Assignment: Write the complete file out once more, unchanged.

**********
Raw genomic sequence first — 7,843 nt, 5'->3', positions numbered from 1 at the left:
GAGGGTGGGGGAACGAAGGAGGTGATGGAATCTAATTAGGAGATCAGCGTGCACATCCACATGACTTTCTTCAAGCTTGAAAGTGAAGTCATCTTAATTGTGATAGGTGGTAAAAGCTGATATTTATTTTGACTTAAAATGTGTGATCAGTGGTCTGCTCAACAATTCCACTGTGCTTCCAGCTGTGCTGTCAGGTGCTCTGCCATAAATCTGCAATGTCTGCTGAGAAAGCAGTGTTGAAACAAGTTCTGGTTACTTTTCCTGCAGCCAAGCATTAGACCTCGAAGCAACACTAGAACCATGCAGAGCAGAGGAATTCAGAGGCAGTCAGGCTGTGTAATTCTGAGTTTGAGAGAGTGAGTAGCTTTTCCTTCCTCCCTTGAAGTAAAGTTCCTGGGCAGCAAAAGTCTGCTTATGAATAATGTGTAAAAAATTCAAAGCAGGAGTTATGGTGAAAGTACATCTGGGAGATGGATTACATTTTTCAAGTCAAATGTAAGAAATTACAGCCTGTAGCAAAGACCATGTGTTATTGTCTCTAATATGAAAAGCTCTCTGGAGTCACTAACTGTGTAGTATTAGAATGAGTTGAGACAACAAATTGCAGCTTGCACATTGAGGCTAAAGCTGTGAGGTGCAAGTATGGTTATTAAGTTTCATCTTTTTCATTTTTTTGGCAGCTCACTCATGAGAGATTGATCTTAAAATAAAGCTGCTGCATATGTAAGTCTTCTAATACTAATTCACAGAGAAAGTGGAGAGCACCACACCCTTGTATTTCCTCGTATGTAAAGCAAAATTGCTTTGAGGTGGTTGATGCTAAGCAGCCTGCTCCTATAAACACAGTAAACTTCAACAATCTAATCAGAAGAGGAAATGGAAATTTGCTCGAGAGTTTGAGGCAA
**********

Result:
Raw genomic sequence first — 7,843 nt, 5'->3', positions numbered from 1 at the left:
GAGGGTGGGGGAACGAAGGAGGTGATGGAATCTAATTAGGAGATCAGCGTGCACATCCACATGACTTTCTTCAAGCTTGAAAGTGAAGTCATCTTAATTGTGATAGGTGGTAAAAGCTGATATTTATTTTGACTTAAAATGTGTGATCAGTGGTCTGCTCAACAATTCCACTGTGCTTCCAGCTGTGCTGTCAGGTGCTCTGCCATAAATCTGCAATGTCTGCTGAGAAAGCAGTGTTGAAACAAGTTCTGGTTACTTTTCCTGCAGCCAAGCATTAGACCTCGAAGCAACACTAGAACCATGCAGAGCAGAGGAATTCAGAGGCAGTCAGGCTGTGTAATTCTGAGTTTGAGAGAGTGAGTAGCTTTTCCTTCCTCCCTTGAAGTAAAGTTCCTGGGCAGCAAAAGTCTGCTTATGAATAATGTGTAAAAAATTCAAAGCAGGAGTTATGGTGAAAGTACATCTGGGAGATGGATTACATTTTTCAAGTCAAATGTAAGAAATTACAGCCTGTAGCAAAGACCATGTGTTATTGTCTCTAATATGAAAAGCTCTCTGGAGTCACTAACTGTGTAGTATTAGAATGAGTTGAGACAACAAATTGCAGCTTGCACATTGAGGCTAAAGCTGTGAGGTGCAAGTATGGTTATTAAGTTTCATCTTTTTCATTTTTTTGGCAGCTCACTCATGAGAGATTGATCTTAAAATAAAGCTGCTGCATATGTAAGTCTTCTAATACTAATTCACAGAGAAAGTGGAGAGCACCACACCCTTGTATTTCCTCGTATGTAAAGCAAAATTGCTTTGAGGTGGTTGATGCTAAGCAGCCTGCTCCTATAAACACAGTAAACTTCAACAATCTAATCAGAAGAGGAAATGGAAATTTGCTCGAGAGTTTGAGGCAA